Meere Company’s Revo-i
South Korea’s Ministry of Food and Drug Safety on Thursday gave the green light for the country’s first indigenous endoscopic surgical robot developed by local display equipment and surgical robot maker Meere Company Inc. to be used in real operating rooms.
Meere Company’s Revo-i is a surgical robot system designed to help surgeons perform endoscopic surgeries like removing a gall bladder or prostate gland. It has four arms - three instruments and one camera - that go inside a patient’s body through a small hole on the body and help the doctor see and operate on surgical site. Its display unit generates three-dimensional images of the site, and the doctor using the control unit can maneuver the robot arms to incise, remove, and suture the wound.
Revo-i is the world’s third endoscopic surgical robot system that has gained approval for use following U.S.-based Intuitive Surgical Inc.’s da Vinci surgical system and TransEnterix Inc.`s Senhance surgical robotic system, said the food and drug safety ministry. Until now, most of the surgical robots that won approval were those that are used in providing guidance on surgical site or shaving away damaged bones in knee or hip replacement surgeries.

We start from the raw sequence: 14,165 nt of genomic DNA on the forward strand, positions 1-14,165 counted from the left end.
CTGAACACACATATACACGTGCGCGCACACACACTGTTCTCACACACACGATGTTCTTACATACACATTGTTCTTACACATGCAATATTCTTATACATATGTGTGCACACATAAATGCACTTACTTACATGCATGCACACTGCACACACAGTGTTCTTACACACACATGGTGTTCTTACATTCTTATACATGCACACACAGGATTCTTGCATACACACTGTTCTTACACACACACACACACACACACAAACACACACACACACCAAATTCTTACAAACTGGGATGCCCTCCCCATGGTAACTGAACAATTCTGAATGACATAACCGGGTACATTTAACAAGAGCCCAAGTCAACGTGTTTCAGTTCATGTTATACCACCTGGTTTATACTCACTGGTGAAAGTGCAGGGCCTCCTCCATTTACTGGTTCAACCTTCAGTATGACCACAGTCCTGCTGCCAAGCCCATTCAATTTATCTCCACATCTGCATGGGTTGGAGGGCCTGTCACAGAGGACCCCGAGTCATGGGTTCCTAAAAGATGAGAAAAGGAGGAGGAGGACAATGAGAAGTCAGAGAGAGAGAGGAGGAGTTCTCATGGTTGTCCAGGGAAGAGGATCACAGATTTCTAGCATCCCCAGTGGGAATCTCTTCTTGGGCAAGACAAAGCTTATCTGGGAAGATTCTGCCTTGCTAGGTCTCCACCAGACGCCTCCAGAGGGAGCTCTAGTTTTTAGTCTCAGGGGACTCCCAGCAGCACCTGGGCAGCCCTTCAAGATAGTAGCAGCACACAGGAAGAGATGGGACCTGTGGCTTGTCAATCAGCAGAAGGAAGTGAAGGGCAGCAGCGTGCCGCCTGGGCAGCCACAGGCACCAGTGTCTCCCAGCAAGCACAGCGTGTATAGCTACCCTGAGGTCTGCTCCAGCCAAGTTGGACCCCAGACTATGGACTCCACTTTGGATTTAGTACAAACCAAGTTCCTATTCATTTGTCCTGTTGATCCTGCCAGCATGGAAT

Shares of Kosdaq-listed Meere Company finished Friday at 80,600 won ($71.64), up 8,500 won or 11.8 percent from the previous session.
Meere Company developed its endoscopic surgical robot in close cooperation with the government through a special project backed by the food and drug safety ministry. The company could reduce the time to develop Revo-i thanks to the ministry’s full support for the whole development process from designing and executing tests to securing approval.
The ministry expected that the home-developed surgical robot would help reduce medical expenses and said it will continue to encourage more local firms to develop advanced medical devices with full support.
The global surgical robot market has been expanding fast at an annual growth rate of 12.1 percent. It is expected to be worth 9.6 trillion won by 2021.
By Kim Myung-hwan
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